Google’s entry into health diagnostics has alarmed health experts who fear a new artificial intelligence tool to identify skin conditions could lead to over diagnosis, or rare and complex skin conditions being missed.
At a technology conference in the US on Tuesday, Google revealed there are almost 10bn Google searches related to skin, nail and hair issues every year. In response, Google has developed an artificial intelligence ‘dermatology assist tool’ for people with concerns about their skin. Users of the app can use their phone to take three images of their skin, hair or nails from different angles.The app will then ask users questions about their skin type, how long they have had the issue, and for other symptoms that help narrow down the possibilities.
“The artificial intelligence model analyses this information and draws from its knowledge of 288 conditions to give you a list of possible matching conditions that you can then research further,” Google said in a statement.
“The tool is not intended to provide a diagnosis nor be a substitute for medical advice, as many conditions require clinician review, in-person examination or additional testing like a biopsy. Rather we hope it gives you access to authoritative information so you can make a more informed decision about your next step.”
The immediate past president of the Australasian College of Dermatologists, Dr Andrew Miller, said it was true that there is a global shortage of dermatologists worldwide, making it difficult for people with concerns to see a specialist.
“Around the world there are about 100,000 dermatologists, and considering there are almost eight billion people in the world that’s an amazing shortage,” he said.
“We also have misdistribution of more in city and well-off areas and less in rural and disadvantaged areas. I definitely understand that issues of access are front of mind.”But Miller said government-subsidised appointments allowing GPs to collaborate with dermatologists were the answer, not artificial intelligence [AI].
He said while telehealth appointments might be subsidised, they were not an ideal way to examine skin or to take photographs, because images taken during video streaming were poor quality.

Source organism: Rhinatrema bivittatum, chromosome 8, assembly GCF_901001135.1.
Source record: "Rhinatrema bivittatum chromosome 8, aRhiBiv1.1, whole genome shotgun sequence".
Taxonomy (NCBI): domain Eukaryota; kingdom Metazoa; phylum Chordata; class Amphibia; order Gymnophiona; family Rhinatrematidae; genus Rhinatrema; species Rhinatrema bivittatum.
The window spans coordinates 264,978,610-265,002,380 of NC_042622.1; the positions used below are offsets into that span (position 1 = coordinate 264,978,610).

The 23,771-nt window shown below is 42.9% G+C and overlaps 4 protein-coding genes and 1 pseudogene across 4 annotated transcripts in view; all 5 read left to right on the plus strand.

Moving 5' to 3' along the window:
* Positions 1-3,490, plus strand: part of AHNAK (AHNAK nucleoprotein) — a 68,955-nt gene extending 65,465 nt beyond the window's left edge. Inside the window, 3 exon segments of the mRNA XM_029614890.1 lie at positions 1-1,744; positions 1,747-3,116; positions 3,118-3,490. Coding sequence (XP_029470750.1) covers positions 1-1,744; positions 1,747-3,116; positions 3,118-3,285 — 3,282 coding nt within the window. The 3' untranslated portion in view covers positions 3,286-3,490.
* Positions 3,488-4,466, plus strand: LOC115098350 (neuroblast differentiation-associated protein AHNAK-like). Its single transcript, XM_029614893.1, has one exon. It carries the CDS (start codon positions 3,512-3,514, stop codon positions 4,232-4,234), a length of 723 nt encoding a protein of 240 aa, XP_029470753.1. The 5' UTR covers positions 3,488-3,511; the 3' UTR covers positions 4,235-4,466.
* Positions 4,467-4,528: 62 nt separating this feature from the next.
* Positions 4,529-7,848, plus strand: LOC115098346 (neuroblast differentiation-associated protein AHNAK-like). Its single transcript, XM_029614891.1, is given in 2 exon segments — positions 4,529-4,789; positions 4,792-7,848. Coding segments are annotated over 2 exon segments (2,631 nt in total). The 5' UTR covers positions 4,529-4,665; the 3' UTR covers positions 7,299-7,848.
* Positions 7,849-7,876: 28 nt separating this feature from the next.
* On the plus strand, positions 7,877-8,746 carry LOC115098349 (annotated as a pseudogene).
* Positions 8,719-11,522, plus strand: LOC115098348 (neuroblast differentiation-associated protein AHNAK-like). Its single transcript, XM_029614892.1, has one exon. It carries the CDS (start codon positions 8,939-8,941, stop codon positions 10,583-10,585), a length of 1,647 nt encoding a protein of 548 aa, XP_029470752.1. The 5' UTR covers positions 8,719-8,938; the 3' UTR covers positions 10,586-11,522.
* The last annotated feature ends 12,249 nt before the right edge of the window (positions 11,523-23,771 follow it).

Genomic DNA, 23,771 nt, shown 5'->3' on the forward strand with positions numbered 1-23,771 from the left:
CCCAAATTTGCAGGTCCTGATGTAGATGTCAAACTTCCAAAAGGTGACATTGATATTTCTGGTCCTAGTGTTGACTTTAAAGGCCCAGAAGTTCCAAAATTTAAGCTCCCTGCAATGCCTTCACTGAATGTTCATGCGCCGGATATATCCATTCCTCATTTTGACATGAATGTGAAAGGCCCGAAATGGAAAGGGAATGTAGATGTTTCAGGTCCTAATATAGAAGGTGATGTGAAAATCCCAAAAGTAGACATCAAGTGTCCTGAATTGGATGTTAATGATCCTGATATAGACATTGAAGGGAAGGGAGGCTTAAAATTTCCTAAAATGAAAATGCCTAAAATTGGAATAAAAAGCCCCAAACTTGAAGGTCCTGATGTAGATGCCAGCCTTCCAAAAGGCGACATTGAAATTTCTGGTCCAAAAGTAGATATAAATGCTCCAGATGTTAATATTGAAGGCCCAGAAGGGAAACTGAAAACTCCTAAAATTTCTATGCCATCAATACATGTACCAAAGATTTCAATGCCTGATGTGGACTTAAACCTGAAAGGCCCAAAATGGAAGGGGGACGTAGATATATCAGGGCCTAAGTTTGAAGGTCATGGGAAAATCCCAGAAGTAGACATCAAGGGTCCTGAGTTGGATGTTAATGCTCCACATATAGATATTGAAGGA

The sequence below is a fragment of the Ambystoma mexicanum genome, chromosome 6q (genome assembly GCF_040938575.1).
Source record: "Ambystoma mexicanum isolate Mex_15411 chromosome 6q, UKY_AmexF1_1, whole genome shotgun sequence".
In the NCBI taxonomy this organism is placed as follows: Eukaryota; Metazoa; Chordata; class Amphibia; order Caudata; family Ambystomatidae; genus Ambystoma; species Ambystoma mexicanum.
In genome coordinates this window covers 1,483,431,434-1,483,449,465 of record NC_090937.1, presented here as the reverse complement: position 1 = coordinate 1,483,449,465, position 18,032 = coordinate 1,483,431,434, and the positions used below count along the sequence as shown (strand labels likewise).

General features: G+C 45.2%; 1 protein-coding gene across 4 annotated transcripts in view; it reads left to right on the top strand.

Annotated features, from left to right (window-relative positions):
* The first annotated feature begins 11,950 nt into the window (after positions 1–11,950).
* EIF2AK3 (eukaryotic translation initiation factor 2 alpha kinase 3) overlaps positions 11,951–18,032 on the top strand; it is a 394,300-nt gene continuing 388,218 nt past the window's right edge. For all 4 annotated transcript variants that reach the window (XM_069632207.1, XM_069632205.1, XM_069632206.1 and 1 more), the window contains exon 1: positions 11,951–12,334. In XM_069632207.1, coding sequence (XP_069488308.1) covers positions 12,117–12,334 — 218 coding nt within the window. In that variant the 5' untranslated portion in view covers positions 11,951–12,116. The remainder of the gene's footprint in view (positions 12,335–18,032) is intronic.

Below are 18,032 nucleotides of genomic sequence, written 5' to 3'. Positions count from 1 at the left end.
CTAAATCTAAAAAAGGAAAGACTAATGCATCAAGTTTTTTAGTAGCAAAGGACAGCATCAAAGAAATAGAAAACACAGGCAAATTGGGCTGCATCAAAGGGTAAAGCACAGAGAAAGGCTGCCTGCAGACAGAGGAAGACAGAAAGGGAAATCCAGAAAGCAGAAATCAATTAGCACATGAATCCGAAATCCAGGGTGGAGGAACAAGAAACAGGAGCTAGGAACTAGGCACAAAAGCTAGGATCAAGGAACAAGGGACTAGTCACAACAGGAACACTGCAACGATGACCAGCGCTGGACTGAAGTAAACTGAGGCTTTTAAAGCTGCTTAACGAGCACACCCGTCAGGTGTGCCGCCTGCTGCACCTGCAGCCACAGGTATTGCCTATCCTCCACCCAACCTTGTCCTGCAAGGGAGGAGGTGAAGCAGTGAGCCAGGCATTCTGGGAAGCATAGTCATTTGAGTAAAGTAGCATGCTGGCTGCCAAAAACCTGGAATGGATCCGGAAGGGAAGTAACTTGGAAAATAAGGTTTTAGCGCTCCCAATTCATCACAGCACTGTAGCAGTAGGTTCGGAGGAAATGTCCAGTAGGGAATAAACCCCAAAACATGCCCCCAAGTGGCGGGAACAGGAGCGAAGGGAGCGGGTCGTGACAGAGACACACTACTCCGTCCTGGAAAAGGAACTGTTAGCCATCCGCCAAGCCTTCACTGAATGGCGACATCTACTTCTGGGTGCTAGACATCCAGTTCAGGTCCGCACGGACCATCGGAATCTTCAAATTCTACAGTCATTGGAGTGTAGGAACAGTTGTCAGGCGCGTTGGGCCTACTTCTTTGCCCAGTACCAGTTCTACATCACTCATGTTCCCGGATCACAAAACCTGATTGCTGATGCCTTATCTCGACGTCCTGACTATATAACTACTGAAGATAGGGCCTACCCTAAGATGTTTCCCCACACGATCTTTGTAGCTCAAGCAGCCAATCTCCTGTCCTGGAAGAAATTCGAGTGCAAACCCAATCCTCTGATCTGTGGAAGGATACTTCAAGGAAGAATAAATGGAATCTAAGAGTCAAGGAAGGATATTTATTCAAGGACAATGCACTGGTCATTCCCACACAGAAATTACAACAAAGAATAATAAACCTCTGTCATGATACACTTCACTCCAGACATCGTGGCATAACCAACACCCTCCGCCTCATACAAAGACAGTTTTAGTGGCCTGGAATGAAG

“What we want is subsidies to be able to work with GPs who will contact us with the patient’s history, and who can take good quality photographs for us and send those through. We can then take our time to analyse those and, with the patient’s consent, work with their GP to come up with a treatment plan. We already do this kind of work where we can, but there is complex back-of-house analytical work that requires more than just a telehealth appointment.
In this situation Miller said the GP could explain the next steps and treatments, but this level of communication would not be available for people using Google.
“The standard textbook for dermatology is four volumes thick and weighs a couple of kilos,” Miller said. “People do get rare things. One of the things doctors and specialists have is an antennae that there is something wrong even if it may not look obvious, and when talking to a patient you also read body language and get a sense of whether they understand what you are telling them and if they are taking it all in.
“I’d worry that with a computer, people might ignore advice to see a doctor, or the algorithm might miss anything complex. I’d also worry that they might misunderstand questions asked by the app.”
There is some evidence that AI has diagnostic potential. A 2017 study published in the journal Nature found an artificial intelligence network was capable of classifying skin cancer with a level of competence comparable to dermatologists. “It is projected that 6.3bn smartphone subscriptions will exist by the year 2021, and can therefore potentially provide low-cost universal access to vital diagnostic care,” the paper says.
But assistant professor and NHMRC early career fellow with Bond University’s Institute for Evidence-Based Healthcare Dr Ray Moynihan said; “There is great concern that the entry of Big Tech into healthcare will bring a tsunami of overdiagnosis – because there is a lot of money to be made telling healthy people they are sick.”
While early detection of deadly skin cancers such as melanoma is essential to improving the success of treatment, there is growing concern that harmless lesions are being diagnosed as melanoma, with the consequences being unnecessary treatment, psychological distress and medical costs. A study published in 2020 in the Medical Journal of Australia found 58% of melanomas were overdiagnosed, or 24% of all cancer diagnoses.
“There is already compelling evidence of much overdiagnosis of skin cancer – and over-enthusiastic acceptance of new screening tools could make the problem far worse,” Moynihan said.
“There is of course the chance that careful judicious use of some of this new technology could reduce the problem of overdiagnosis, by better distinguishing between malignant and benign problems – but that would require rigorous evaluation of risks and benefits by independent researchers and regulators.
“What we have at the moment are puffed up press releases and promotional media stories that make no mention of the potential downsides of these experimental AI tools – and one of the biggest downsides is unnecessary diagnosis, and the harm, anxiety and waste that can cause.”